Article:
I’ve been using this camera for several weeks now and I’m really enjoying the combination of a camera, and a ‘smart’ connected device that lets me share photos immediately.
The camera has a 16-megapixel lens with a 21x optical zoom, which continued to amaze me each time I zoomed the full 21x. At its highest resolution, pictures are 4608×3456 pixels and video is 1920×1080 full HD at 30 fps.
It has a large 4.8-inch touchscreen, which pretty much covers the whole back, and feels more smartphone than camera. The screen is a 1280×720 resolution HD display. Due to the size of the camera, you cannot just take photos with one hand. I made use of the hand strap and balanced it with my other hand. The camera has a pop-up flash on the top (button on left); power and zoom buttons on the top; a micro-USB and audio jack on the right; microSD, SIM card, battery and HDMI slots at the bottom. The Galaxy Camera has a solid build and bigger than your standard point and shoot camera. When popping it into my bag, I was afraid of having it knock over other items so I kept it in a separate zipped compartment in my bag.
The camera lets you shoot in 3 main modes: Auto, Smart and Expert. Auto lets you take pics quickly without changing any settings. The Smart mode has various options, depending on what photo you want to take: Landscape, Best Face, Continuous Shot, Best Photo, Beauty Face, Light Trace, Fireworks, Night, Sunset, Silhouette, Waterfall, Panorama, Rich Tone, Action Freeze and Macro. A few of my favourites were macro – I got some really good close up shots; ‘best shot’, which works if you’re taking group shots and one person didn’t smile in one of the pics, so it stitches it all together using the best pic for everyone; and panorama. And for the professionals, you can use the Expert mode to change settings manually like shutter speed, aperture, and brightness.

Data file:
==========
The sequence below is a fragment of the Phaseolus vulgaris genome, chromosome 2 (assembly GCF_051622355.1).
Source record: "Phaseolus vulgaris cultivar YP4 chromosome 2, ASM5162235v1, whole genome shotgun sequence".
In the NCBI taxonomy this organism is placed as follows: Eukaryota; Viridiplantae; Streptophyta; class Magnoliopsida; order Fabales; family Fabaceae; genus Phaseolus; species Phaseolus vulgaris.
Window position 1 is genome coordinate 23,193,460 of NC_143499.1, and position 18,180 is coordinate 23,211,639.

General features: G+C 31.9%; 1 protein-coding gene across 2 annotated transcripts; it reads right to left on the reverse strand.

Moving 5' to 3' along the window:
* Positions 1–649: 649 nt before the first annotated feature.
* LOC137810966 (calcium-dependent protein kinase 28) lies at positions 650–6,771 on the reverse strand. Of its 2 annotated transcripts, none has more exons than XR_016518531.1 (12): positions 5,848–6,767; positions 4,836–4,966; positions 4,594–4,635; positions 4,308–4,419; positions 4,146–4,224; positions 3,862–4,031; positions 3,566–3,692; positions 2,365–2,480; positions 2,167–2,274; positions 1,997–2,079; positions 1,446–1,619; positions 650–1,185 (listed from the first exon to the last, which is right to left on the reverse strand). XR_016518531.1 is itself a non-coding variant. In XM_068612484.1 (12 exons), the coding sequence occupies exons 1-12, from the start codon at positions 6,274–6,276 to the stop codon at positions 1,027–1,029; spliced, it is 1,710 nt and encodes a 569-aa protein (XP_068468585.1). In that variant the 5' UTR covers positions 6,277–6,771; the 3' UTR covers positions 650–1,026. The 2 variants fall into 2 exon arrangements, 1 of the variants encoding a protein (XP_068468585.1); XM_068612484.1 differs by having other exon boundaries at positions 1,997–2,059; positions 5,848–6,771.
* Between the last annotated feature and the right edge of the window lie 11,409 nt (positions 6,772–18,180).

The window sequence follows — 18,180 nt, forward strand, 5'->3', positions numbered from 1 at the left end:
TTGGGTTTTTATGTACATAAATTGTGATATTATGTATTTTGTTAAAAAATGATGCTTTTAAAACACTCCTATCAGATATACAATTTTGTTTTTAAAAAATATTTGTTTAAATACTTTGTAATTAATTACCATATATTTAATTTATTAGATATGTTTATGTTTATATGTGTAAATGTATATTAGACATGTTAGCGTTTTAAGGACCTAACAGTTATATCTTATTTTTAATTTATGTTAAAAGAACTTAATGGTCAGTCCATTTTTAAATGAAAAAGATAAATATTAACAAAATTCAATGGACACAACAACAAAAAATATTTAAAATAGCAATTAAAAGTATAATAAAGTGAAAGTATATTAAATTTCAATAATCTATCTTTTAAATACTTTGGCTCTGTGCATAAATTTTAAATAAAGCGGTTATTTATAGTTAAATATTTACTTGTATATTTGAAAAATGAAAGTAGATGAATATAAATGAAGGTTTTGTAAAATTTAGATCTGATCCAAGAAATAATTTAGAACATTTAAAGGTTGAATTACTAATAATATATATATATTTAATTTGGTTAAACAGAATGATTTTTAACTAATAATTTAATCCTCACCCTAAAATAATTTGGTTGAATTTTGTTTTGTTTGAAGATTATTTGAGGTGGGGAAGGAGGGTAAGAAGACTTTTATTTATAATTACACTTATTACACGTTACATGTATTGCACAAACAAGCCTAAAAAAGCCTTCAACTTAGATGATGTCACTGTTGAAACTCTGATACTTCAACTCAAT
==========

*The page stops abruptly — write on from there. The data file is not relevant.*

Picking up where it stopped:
Apart from camera functions, it runs Android 4.1 Jelly Bean. If you’ve used Android before, you will be familiar with the interface, it’s exactly the same; it has 3 customisable homescreens. So essentially you have a camera with full access to photography apps, social networking sites and well, apps that you’d find on a smartphone. But lets face it, as nice as sounds to play games on it, it’s the last thing you will be doing with this device. You can connect to the internet via 3G or WiFi, which makes it a good device to take on holiday. Battery life is average. If you’re taking photos and sharing instantly, expect it to last about half a day. Or you could use it in camera mode and share over social networks at a later stage. If you’re downloading photography apps to take pictures from, make sure the apps are not limited in terms of zoom functionality. I preferred taking photos sans apps, and editing or sharing later.
The camera has built-in editing tools so you can get as outrageous or creative as you want. You can crop, add special effects, decorate, draw, add borders, stickers, etc.
The Galaxy Camera is by no means a ‘light and portable’ device, and it’s not something you will be grabbing and taking everywhere you go. It’s easier to just use your smartphone camera, but if you want more functionality that’s between a point and shoot and DSLR, then this it’s a great gadget. However, it is not a cheap in-betweener.
Expect to pay around R5,500 for the Galaxy Smart Camera from MyCamera.co.za
Welcome to Wired to the Web. My name is Nafisa Akabor and I’m a technology journalist covering business and consumer tech for the last 14 years. I’m passionate about start-ups, smartphones, mobile payments, travel tech and electric cars. ✉️ firstname.lastname@example.org